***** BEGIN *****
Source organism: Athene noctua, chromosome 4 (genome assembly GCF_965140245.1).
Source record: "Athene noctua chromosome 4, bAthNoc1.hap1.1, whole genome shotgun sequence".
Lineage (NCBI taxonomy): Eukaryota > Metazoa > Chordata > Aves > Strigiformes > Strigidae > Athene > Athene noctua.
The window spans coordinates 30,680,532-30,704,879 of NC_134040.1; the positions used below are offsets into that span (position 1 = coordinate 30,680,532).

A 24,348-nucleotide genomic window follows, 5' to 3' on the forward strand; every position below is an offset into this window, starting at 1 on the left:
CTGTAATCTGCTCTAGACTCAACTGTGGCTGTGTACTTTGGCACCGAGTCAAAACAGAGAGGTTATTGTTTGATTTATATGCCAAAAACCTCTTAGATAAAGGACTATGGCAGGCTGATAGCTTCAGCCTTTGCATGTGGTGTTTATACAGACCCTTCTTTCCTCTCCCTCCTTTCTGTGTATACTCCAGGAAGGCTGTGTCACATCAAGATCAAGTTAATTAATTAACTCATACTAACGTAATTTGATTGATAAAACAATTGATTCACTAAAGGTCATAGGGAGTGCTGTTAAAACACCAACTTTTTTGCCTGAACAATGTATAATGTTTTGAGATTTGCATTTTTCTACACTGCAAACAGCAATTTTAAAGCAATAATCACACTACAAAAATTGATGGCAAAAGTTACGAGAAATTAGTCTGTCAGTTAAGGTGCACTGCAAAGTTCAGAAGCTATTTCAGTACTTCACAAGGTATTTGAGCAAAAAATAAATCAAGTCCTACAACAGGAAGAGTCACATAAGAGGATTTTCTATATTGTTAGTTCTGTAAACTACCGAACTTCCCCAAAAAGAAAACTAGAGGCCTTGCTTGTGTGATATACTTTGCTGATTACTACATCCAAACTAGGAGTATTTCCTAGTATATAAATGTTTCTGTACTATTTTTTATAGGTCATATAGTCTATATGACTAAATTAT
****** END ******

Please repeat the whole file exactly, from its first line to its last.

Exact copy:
Source organism: Athene noctua, chromosome 4 (genome assembly GCF_965140245.1).
Source record: "Athene noctua chromosome 4, bAthNoc1.hap1.1, whole genome shotgun sequence".
Lineage (NCBI taxonomy): Eukaryota > Metazoa > Chordata > Aves > Strigiformes > Strigidae > Athene > Athene noctua.
The window spans coordinates 30,680,532-30,704,879 of NC_134040.1; the positions used below are offsets into that span (position 1 = coordinate 30,680,532).

A 24,348-nucleotide genomic window follows, 5' to 3' on the forward strand; every position below is an offset into this window, starting at 1 on the left:
CTGTAATCTGCTCTAGACTCAACTGTGGCTGTGTACTTTGGCACCGAGTCAAAACAGAGAGGTTATTGTTTGATTTATATGCCAAAAACCTCTTAGATAAAGGACTATGGCAGGCTGATAGCTTCAGCCTTTGCATGTGGTGTTTATACAGACCCTTCTTTCCTCTCCCTCCTTTCTGTGTATACTCCAGGAAGGCTGTGTCACATCAAGATCAAGTTAATTAATTAACTCATACTAACGTAATTTGATTGATAAAACAATTGATTCACTAAAGGTCATAGGGAGTGCTGTTAAAACACCAACTTTTTTGCCTGAACAATGTATAATGTTTTGAGATTTGCATTTTTCTACACTGCAAACAGCAATTTTAAAGCAATAATCACACTACAAAAATTGATGGCAAAAGTTACGAGAAATTAGTCTGTCAGTTAAGGTGCACTGCAAAGTTCAGAAGCTATTTCAGTACTTCACAAGGTATTTGAGCAAAAAATAAATCAAGTCCTACAACAGGAAGAGTCACATAAGAGGATTTTCTATATTGTTAGTTCTGTAAACTACCGAACTTCCCCAAAAAGAAAACTAGAGGCCTTGCTTGTGTGATATACTTTGCTGATTACTACATCCAAACTAGGAGTATTTCCTAGTATATAAATGTTTCTGTACTATTTTTTATAGGTCATATAGTCTATATGACTAAATTAT